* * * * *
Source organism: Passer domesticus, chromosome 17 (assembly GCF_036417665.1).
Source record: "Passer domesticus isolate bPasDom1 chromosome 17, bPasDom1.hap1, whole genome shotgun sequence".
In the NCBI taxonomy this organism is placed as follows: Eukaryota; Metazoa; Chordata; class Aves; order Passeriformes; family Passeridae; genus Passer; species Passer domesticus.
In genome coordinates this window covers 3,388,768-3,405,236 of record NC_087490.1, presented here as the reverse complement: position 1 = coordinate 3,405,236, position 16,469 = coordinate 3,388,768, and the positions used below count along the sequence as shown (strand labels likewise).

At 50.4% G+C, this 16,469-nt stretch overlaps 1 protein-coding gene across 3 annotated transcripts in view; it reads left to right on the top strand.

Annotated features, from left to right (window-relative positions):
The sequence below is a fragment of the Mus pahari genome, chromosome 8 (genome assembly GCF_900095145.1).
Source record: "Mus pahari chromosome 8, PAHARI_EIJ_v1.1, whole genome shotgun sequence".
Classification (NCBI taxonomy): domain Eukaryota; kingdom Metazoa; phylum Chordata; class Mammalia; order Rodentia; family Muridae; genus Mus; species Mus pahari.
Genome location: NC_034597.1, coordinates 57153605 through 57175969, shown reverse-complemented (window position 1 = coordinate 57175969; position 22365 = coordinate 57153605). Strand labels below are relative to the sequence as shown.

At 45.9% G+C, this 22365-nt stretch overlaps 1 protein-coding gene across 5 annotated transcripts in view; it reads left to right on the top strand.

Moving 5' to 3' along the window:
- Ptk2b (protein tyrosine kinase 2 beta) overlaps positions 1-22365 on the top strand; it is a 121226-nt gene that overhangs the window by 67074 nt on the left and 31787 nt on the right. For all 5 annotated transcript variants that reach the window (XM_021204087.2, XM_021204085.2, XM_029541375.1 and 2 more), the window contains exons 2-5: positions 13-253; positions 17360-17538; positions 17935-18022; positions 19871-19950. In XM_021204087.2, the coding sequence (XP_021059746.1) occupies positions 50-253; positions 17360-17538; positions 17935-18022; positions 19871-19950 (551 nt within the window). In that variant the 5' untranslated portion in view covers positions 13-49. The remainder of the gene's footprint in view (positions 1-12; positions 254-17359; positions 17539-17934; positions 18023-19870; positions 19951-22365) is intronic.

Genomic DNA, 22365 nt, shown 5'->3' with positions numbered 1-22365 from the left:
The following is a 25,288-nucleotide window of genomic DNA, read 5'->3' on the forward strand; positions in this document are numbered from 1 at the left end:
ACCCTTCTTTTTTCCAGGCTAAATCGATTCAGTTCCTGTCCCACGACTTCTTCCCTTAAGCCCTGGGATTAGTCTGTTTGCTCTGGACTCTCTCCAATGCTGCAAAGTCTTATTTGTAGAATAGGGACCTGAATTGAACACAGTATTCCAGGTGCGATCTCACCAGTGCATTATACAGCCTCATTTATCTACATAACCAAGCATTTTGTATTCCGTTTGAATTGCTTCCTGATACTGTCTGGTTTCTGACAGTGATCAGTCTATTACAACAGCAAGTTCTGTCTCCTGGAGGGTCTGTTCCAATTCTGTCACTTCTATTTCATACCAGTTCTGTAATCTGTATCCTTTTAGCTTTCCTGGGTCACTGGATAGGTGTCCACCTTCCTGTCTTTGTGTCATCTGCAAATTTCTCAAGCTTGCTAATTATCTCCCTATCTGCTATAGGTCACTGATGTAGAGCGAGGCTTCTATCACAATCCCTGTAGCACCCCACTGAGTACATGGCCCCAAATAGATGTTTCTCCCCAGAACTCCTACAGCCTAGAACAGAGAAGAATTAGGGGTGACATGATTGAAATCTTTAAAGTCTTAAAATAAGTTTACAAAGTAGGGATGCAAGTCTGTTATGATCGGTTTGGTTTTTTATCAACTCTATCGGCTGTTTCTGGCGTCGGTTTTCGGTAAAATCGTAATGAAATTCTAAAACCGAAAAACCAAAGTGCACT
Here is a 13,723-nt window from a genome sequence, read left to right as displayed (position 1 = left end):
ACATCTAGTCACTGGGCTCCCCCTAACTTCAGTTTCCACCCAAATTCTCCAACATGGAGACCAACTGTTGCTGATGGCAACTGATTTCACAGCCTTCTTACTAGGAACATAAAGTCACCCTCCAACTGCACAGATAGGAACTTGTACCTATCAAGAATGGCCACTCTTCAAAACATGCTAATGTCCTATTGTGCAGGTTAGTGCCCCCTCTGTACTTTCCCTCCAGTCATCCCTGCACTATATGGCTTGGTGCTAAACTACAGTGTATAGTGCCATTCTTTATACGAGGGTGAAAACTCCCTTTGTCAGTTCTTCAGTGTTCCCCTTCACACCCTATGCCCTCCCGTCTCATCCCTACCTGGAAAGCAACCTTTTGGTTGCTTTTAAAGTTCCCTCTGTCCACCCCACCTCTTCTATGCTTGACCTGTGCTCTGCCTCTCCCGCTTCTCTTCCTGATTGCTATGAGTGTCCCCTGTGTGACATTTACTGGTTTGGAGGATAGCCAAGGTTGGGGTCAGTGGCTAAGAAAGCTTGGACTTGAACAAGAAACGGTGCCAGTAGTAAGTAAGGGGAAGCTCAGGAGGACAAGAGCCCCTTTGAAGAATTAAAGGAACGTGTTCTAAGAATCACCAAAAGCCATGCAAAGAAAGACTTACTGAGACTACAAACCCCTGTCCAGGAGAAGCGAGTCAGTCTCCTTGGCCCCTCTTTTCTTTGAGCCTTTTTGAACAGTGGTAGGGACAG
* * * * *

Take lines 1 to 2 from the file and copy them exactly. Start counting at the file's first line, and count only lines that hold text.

Source organism: Passer domesticus, chromosome 17 (assembly GCF_036417665.1).
Source record: "Passer domesticus isolate bPasDom1 chromosome 17, bPasDom1.hap1, whole genome shotgun sequence".